Lloyd’s Register Foundation are collaborating with the United Nations' Food and Agriculture Organisation (FAO) and academic partners to educate the next generation of food safety professionals in the developing world.
Vincent Doumeizel, director for Food Challenge at Lloyd's Register Foundation states that “Every year, contaminated food causes over 600 million cases of preventable illness and 420,000 deaths worldwide. Overwhelmingly, the physical and financial burden of foodborne diseases falls on individuals and governments in emerging countries.”
However relief efforts for foodborne diseases in the developing world are still critically underfunded - over the last seven years, on average, only 55 million USD was invested annually in food safety, compared to the 1 billion USD in development assistance provided each year for malaria prevention, despite the fact that foodborne diseases cause approximately same the number of deaths and almost 3 times the number of illnesses.
To urgently meet these evolving challenges and leverage new technologies to benefit food safety, partnerships at the national, regional and international level for capacity development are crucial.
Lloyd’s Register Foundation is collaborating with the United Nations' Food and Agriculture Organisation (FAO), the International Union of Food Science and Technology (IUFoST) and the International Livestock and Research Institute (ILRI) in Kenya for a project that will increase food safety education in East Africa and the Caribbean, to build food safety workforce capacity, leading to enhanced food safety, income and livelihood opportunities.
Currently in low- and middle- income countries, the capacity for food safety risk assessment and risk management, hazard monitoring, food safety incident prevention and mitigation remains limited. There are not enough food safety professionals to both implement and control the necessary measures to prevent food from becoming unsafe. This represents a major obstacle to safe food production and thus a threat to human health and a barrier for trade.
In Africa, an estimated 137,000 lives are lost due to foodborne illness each year. Foodborne disease in the Caribbean is four times more prevalent than in Europe, and the public health burden is estimated at $21 million annually, more than the entire budget of some island nations.
Perhaps one of the most significant issues is that large corporations and certification bodies such as Lloyd’s Register are unable to carry out audits in these areas due to a lack of food safety professionals on the ground. This means countries will remain unable to meet the ever-growing consumer demands for food safety information and miss out on vital trade and tourism.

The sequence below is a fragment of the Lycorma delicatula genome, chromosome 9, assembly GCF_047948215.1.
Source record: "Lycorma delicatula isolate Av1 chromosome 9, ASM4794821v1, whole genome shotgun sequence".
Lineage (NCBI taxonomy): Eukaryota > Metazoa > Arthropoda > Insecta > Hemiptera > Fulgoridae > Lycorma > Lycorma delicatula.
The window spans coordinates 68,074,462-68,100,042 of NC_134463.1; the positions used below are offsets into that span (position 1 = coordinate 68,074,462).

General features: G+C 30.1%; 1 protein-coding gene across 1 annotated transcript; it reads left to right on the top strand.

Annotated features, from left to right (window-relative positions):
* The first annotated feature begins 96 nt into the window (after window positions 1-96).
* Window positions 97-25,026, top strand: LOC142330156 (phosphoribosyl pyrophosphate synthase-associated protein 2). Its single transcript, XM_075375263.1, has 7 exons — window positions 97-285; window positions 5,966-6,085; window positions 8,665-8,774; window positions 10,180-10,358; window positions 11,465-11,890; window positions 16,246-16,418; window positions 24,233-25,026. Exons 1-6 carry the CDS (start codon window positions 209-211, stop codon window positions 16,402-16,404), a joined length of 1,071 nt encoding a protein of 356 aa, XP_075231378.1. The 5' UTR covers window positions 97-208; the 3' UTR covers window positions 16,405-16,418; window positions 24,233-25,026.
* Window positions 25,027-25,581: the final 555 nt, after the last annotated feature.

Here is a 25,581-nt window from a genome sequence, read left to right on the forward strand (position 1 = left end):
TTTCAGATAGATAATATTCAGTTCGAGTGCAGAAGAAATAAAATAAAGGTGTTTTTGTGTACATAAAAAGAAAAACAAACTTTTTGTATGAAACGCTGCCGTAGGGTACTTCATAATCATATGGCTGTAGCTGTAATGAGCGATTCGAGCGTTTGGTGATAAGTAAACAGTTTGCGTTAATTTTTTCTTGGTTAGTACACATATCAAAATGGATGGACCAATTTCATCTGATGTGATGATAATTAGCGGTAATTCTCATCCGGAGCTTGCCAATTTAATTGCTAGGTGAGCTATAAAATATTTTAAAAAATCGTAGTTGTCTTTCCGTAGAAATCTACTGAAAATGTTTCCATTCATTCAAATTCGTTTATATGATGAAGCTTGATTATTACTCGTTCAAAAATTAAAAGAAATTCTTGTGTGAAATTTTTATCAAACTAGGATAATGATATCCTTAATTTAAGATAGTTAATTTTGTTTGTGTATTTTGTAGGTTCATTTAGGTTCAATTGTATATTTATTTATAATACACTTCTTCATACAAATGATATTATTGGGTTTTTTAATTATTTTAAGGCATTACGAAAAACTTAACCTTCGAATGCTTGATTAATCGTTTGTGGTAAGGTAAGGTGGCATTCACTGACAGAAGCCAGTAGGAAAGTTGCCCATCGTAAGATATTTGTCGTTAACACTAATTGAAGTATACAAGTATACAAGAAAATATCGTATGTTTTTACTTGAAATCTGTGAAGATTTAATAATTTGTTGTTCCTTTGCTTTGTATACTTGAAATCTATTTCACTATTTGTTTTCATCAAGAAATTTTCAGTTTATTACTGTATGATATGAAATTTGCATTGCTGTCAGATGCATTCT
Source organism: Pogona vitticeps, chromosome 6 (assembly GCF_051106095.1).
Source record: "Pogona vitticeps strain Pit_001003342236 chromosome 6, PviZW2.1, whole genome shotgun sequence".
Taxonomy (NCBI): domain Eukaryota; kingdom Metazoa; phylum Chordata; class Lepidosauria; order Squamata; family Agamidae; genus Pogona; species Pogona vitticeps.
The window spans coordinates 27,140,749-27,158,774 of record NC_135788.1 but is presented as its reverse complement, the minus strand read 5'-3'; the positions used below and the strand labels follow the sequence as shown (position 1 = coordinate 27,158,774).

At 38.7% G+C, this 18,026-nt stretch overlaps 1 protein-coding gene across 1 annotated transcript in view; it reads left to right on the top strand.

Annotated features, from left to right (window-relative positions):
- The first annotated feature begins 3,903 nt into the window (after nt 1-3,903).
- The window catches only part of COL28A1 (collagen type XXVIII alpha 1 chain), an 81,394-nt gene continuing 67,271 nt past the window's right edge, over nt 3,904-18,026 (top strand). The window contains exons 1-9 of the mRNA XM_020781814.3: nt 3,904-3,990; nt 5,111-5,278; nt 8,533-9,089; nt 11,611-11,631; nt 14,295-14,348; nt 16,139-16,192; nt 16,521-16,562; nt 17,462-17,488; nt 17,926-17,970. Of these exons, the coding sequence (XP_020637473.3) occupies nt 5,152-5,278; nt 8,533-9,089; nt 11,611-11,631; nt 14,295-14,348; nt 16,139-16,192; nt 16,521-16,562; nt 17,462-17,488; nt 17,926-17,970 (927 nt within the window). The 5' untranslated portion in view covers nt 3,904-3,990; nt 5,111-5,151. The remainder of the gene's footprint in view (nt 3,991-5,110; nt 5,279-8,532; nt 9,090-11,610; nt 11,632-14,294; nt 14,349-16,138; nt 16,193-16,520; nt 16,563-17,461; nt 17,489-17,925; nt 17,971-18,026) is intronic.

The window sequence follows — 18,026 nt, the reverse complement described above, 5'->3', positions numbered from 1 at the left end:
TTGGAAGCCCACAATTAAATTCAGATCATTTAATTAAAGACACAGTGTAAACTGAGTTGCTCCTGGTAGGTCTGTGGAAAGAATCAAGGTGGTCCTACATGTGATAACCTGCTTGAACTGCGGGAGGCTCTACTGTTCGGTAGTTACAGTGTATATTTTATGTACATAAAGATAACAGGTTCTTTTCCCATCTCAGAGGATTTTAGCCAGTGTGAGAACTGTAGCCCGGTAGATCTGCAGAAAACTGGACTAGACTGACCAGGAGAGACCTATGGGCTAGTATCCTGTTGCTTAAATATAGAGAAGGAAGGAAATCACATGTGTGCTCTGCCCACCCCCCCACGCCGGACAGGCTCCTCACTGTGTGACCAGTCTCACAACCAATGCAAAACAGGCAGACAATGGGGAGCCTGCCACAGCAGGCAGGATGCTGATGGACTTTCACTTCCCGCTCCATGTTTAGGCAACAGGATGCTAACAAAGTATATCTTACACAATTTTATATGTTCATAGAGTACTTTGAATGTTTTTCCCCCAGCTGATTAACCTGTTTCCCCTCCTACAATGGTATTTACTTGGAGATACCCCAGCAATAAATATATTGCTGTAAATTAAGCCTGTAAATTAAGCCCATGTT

Lloyd’s Register Foundation is collaborating with the UN Food and Agriculture Organisation to create a curriculum for universities to help bridge the gap in knowledge between emerging countries and the rest of the world, creating communities of food safety professionals and mitigating the impact of foodborne disease.
Professor Jeffrey LeJeune, food safety and quality officer at the Food and Agriculture Organisation of the United Nations, is helping deliver the initiative. He said "food safety is critical for food security - if food is not safe, then it is not food. The whole premise of this project is to enhance food safety globally, and our approach is to build workforce capacity in developing countries so that they can ensure food in their own countries is safe."
The project aims to create strategic partnerships with universities in Tanzania, Uganda, South Sudan, Burundi and Rwanda in East Africa, and The University of Guayana and The University of the West Indies in seventeen English speaking nations across the Caribbean. It will then evaluate and identify the specific educational and cultural needs of the two regions and create a bespoke targeted undergraduate curriculum to meet them.
This means students will be better prepared to meet escalating occupational challenges and in the long term, the provision of better food safety intervention, surveillance, and governance will strengthen and improve the safety of food value chains, leading to enhanced livelihoods and a healthier society.
There are also long-term plans to use this project as a pilot with a view to roll out the initiative across all Africa.
The current COVID-19 pandemic has made the global need for food safety education absolutely transparent. Lloyd’s Register Foundation and the FAO are championing initiatives taking the first steps to create a global framework for food safety education, mitigating risk and saving lives. Our continued collaboration will be key to easing the burden of foodborne disease and ultimately making the world a safer place.